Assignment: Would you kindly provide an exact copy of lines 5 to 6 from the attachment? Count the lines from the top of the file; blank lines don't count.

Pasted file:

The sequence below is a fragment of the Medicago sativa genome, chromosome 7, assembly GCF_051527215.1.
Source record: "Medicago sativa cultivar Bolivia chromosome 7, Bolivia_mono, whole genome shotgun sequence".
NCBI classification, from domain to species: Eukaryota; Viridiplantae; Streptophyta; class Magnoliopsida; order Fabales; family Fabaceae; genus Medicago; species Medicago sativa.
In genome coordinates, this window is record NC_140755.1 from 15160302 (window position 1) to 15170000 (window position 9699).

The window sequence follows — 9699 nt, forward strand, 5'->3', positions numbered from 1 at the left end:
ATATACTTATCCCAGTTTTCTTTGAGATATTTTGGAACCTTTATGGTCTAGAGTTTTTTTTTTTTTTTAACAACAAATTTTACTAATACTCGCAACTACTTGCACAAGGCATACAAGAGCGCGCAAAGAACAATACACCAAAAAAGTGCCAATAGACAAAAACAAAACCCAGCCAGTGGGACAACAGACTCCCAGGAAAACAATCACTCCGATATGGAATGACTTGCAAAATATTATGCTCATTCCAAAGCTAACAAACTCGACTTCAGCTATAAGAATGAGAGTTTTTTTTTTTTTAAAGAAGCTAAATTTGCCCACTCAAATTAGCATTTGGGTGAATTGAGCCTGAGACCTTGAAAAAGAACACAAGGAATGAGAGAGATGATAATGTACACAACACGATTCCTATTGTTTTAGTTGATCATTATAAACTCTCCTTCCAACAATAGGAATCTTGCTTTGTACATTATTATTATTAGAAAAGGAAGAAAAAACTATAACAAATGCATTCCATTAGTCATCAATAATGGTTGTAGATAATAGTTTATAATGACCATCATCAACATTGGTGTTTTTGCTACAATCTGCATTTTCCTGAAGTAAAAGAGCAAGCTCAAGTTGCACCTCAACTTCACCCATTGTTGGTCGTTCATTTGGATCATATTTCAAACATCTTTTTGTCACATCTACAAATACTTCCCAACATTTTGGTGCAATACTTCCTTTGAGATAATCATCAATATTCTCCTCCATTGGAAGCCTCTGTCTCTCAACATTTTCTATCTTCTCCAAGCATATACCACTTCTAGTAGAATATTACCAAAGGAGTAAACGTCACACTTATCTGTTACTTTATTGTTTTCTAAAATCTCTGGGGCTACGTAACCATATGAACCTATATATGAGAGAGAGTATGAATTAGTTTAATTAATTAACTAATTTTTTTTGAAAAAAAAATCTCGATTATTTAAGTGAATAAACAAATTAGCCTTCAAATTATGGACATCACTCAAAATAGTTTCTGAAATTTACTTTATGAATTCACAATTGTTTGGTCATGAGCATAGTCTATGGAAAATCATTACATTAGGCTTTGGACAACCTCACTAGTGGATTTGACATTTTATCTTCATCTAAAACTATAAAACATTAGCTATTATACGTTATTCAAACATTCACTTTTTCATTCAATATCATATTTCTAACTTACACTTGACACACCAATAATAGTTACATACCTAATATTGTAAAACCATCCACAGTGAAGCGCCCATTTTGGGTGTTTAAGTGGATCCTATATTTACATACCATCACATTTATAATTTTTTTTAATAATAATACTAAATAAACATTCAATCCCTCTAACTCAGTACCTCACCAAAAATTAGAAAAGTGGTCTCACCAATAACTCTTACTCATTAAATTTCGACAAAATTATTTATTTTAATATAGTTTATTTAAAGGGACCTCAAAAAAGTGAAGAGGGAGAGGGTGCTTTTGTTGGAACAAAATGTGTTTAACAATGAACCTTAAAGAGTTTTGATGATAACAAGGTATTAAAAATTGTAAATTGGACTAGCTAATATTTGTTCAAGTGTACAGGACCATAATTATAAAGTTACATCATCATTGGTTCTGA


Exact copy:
The window sequence follows — 9699 nt, forward strand, 5'->3', positions numbered from 1 at the left end:
ATATACTTATCCCAGTTTTCTTTGAGATATTTTGGAACCTTTATGGTCTAGAGTTTTTTTTTTTTTTTAACAACAAATTTTACTAATACTCGCAACTACTTGCACAAGGCATACAAGAGCGCGCAAAGAACAATACACCAAAAAAGTGCCAATAGACAAAAACAAAACCCAGCCAGTGGGACAACAGACTCCCAGGAAAACAATCACTCCGATATGGAATGACTTGCAAAATATTATGCTCATTCCAAAGCTAACAAACTCGACTTCAGCTATAAGAATGAGAGTTTTTTTTTTTTTAAAGAAGCTAAATTTGCCCACTCAAATTAGCATTTGGGTGAATTGAGCCTGAGACCTTGAAAAAGAACACAAGGAATGAGAGAGATGATAATGTACACAACACGATTCCTATTGTTTTAGTTGATCATTATAAACTCTCCTTCCAACAATAGGAATCTTGCTTTGTACATTATTATTATTAGAAAAGGAAGAAAAAACTATAACAAATGCATTCCATTAGTCATCAATAATGGTTGTAGATAATAGTTTATAATGACCATCATCAACATTGGTGTTTTTGCTACAATCTGCATTTTCCTGAAGTAAAAGAGCAAGCTCAAGTTGCACCTCAACTTCACCCATTGTTGGTCGTTCATTTGGATCATATTTCAAACATCTTTTTGTCACATCTACAAATACTTCCCAACATTTTGGTGCAATACTTCCTTTGAGATAATCATCAATATTCTCCTCCATTGGAAGCCTCTGTCTCTCAACATTTTCTATCTTCTCCAAGCATATACCACTTCTAGTAGAATATTACCAAAGGAGTAAACGTCACACTTATCTGTTACTTTATTGTTTTCTAAAATCTCTGGGGCTACGTAACCATATGAACCTATATATGAGAGAGAGTATGAATTAGTTTAATTAATTAACTAATTTTTTTTGAAAAAAAAATCTCGATTATTTAAGTGAATAAACAAATTAGCCTTCAAATTATGGACATCACTCAAAATAGTTTCTGAAATTTACTTTATGAATTCACAATTGTTTGGTCATGAGCATAGTCTATGGAAAATCATTACATTAGGCTTTGGACAACCTCACTAGTGGATTTGACATTTTATCTTCATCTAAAACTATAAAACATTAGCTATTATACGTTATTCAAACATTCACTTTTTCATTCAATATCATATTTCTAACTTACACTTGACACACCAATAATAGTTACATACCTAATATTGTAAAACCATCCACAGTGAAGCGCCCATTTTGGGTGTTTAAGTGGATCCTATATTTACATACCATCACATTTATAATTTTTTTTAATAATAATACTAAATAAACATTCAATCCCTCTAACTCAGTACCTCACCAAAAATTAGAAAAGTGGTCTCACCAATAACTCTTACTCATTAAATTTCGACAAAATTATTTATTTTAATATAGTTTATTTAAAGGGACCTCAAAAAAGTGAAGAGGGAGAGGGTGCTTTTGTTGGAACAAAATGTGTTTAACAATGAACCTTAAAGAGTTTTGATGATAACAAGGTATTAAAAATTGTAAATTGGACTAGCTAATATTTGTTCAAGTGTACAGGACCATAATTATAAAGTTACATCATCATTGGTTCTGA